11.04.2008 | პარასკევი

Armenia and Azerbaijan’s Performance | Millennium Challenge Corporation’s Meta-Index

A previous blog entry on Millennium Challenge Corporation’s Meta-Index, as you may recall, presented Georgia’s performance. For those who do not know, Millennium Challenge Corporation (MCC) uses data from the research of various organizations such as the IFC, the World Bank Institute, UNESCO, Freedom House and others. Millennium Challenge Corporation recently released an assessment through its annual scorecard, which has three main policy categories: Ruling Justly, Investing in People, and Economic Freedom.
03.05.2008 | შაბათი

Exit Polls | Take Two

Readers may recall that we voiced some concern with regards to exit polls. Here is a fascinating account, first-hand, by a reputed pollster having what they describe as an "Adventure in Baku".
22.07.2008 | სამშაბათი

Caucasus Data: Tolerance towards Others

The CRRC Data Initiative (DI) gives people an opportunity to do interesting cross-country comparisons of the South Caucasus (SC) people’s attitude toward their neighbors. This subject is quite sensitive and complex when thinking of the fact that the SC stands out for its sequence of ethnic conflicts.
04.08.2008 | ორშაბათი

Georgia: Women's Participation in Politics

Women’s participation at all levels of elections in Georgia is diminishing. As the Caucasus Women’s Network (CWN)reports, women inGeorgia were less represented in terms of candidates in the last parliamentary elections than in any previous parliamentary elections inGeorgia’s democratic history. On the other hand, women’s low political participation in elected bodies belies women’s activeness in civil society institutions, where females appear to be very active.
12.09.2008 | პარასკევი

Doing business in Azerbaijan: easy in theory

Results of the World Bank’s Doing Business 2009 project, claims to present "objective measures of business regulations and their enforcement across 181 economies and selected cities at the sub-national and regional level", were made public today.
24.09.2008 | ოთხშაბათი

Baku's Urban Change | Commentary and Photography

Interested in urban development? Want to know how outsiders describe the urban experience of Baku? Two young researchers from Germany have set up a blog to follow their project in tracking changes in Baku. Oriana Kraemer and Sebastian Burger take photographs, attend lectures, and comment on what they observe. Given the inflow of sudden wealth, Baku witnesses comprehensive change. A great project, therefore.
08.11.2008 | შაბათი

World Public Opinion: Azerbaijan in Focus

World Public Opinion is the initiative of the Program on International Policy Attitudes (PIPA) of the University of Maryland that explores public opinion on a variety of topics in 25 countries across the globe, including Azerbaijan, the only South Caucasus country represented in the survey. Russia and Ukraine are the other two former USSR countries that the project includes.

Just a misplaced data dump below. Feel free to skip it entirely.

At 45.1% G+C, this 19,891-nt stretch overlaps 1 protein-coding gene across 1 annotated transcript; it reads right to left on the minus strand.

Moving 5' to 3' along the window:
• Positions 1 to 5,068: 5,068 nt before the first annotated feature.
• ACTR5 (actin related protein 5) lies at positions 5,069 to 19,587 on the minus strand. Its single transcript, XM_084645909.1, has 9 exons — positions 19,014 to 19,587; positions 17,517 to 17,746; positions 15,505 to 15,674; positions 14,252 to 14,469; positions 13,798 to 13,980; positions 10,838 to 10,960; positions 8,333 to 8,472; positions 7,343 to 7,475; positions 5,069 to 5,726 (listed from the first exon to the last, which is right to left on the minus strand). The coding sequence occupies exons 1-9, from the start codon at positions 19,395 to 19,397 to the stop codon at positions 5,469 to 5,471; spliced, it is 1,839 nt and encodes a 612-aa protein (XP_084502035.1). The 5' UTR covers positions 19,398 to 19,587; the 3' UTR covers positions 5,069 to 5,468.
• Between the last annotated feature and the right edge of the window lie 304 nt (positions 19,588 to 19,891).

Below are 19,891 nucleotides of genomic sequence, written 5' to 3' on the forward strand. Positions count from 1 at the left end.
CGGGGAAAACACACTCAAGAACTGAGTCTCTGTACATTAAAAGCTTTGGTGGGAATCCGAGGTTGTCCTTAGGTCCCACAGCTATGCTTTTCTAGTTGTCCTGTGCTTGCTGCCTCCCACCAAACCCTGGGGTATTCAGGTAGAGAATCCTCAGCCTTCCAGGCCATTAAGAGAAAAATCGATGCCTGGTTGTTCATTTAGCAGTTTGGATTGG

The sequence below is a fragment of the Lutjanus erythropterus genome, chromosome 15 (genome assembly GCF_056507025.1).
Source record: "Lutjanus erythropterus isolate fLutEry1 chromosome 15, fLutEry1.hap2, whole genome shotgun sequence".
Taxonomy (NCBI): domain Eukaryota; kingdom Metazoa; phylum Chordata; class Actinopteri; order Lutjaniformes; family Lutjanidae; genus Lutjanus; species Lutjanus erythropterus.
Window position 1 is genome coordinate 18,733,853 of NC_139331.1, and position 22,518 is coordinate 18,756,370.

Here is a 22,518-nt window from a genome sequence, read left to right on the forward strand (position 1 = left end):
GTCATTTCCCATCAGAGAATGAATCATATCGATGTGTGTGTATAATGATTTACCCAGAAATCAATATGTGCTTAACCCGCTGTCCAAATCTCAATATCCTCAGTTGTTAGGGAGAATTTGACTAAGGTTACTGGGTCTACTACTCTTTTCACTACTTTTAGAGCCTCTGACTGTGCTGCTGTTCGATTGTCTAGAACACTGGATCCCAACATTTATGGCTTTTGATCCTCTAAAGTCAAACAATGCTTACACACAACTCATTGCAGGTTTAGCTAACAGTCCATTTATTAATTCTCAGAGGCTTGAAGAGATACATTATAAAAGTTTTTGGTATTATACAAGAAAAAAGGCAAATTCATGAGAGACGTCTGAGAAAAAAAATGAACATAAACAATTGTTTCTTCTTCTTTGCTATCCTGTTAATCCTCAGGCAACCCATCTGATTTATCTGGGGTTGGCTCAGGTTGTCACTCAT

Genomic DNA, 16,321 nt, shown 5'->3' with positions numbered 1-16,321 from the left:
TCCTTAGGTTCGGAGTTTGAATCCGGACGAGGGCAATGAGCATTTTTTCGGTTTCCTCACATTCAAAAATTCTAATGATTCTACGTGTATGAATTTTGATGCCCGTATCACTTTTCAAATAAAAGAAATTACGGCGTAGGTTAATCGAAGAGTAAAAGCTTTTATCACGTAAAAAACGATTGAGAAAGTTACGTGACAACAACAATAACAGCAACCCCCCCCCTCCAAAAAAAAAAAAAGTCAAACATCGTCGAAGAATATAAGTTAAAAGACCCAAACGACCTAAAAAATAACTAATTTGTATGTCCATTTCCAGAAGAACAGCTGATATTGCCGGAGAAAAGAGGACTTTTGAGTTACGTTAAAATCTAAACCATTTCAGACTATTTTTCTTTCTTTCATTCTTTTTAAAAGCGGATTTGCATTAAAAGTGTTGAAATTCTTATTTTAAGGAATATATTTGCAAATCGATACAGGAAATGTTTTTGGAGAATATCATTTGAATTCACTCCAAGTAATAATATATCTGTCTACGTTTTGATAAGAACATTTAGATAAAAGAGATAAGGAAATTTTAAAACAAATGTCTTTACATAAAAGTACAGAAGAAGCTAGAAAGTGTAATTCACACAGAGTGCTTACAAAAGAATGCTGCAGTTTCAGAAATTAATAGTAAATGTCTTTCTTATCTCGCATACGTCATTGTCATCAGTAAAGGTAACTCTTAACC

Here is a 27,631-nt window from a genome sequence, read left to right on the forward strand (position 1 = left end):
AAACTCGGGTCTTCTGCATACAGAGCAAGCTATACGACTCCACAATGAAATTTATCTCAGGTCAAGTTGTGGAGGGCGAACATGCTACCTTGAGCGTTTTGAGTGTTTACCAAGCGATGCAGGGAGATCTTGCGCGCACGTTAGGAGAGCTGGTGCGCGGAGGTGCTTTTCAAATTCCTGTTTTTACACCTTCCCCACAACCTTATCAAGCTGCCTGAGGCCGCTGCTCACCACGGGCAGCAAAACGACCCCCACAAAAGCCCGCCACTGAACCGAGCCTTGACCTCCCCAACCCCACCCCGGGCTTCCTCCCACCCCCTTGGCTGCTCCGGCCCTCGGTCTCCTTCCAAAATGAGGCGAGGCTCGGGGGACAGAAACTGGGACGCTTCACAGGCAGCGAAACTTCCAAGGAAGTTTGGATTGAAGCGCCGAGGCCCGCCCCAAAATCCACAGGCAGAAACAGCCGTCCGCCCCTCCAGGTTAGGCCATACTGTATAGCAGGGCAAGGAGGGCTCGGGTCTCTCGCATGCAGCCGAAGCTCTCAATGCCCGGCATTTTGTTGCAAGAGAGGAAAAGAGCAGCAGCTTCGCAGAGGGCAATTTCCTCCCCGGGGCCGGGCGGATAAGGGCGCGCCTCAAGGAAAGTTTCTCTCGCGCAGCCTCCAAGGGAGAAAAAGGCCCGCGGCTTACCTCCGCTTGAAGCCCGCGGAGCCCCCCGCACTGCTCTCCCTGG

13.11.2008 | ხუთშაბათი

World Economic Forum Gender Gap Index | a few surprises

Indices are engaging and instructive, but some really baffle us. The World Economic Forum (WEF), the organisation that organises the annual high-profile Davos meetings, has come up with a gender index, and the Caucasus is featured. The index is intended to measure how the world is closing the gender gap in education, health, and political and economic participation. In principle, this is a great idea, since there are significant challenges and discrepancies (as our data itself shows).
26.11.2008 | ოთხშაბათი

CRRC-Azerbaijan Past Events Summary


If you didn’t have time or are just too far away to attend a lecture at CRRC Azerbaijan, you can now get information about our past events from our main website.
02.12.2008 | სამშაბათი

Exploring Azerbaijani Views on Alternative Energy

We have written previously about the World Public Opinion project of the Program on International Policy Attitudes at the University of Maryland. The project has recently released interesting data on energy issues based on the poll conducted in 21 countries. According to the WorldPublicOpinion.org publication, the majority of Azerbaijanis favor alternative energy development. 64% (compared to 77% average of 21 world countries) think that solar and wind power should be promoted more strongly in the country. Increasing the energy efficiency of buildings is also favored, while opinions split on the expansion of coal/oil-fired and nuclear power plants.
11.12.2006 | ორშაბათი

Gabala Radar Station -- local health awareness

Rashida Abdullayeva examined a curious relic from Cold War days: in Gabala, Northern Azerbaijan, there is a giant radar station, which is leased out to Russia until 2012. According to reports citing the Russian Ministry of Defence the radar station has a range of up to 6000 km, was designed to detect missile launches from the Indian Ocean, and hosts around 1200 Russian servicemen.
08.03.2017 | ოთხშაბათი

უფლებები, ყვავილების ნაცვლად!

ქალთა საერთაშორისო დღე 8 მარტს აღინიშნება. ბევრ ქართველ ქალს ამ დღეს ყვავილებს ჩუქნიან. თუმცა, ზოგი მათგანი ყვავილების ნაცვლად უფლებებს ითხოვს. ეს სტატია ოფიციალურ სტატისტიკასა და საზოგადოებრივი აზრის გამოკითხვების შედეგებზე დაყრდნობით საქართველოში ქალების მიმართ არსებულ დამოკიდებულებებზე მეტყველებს.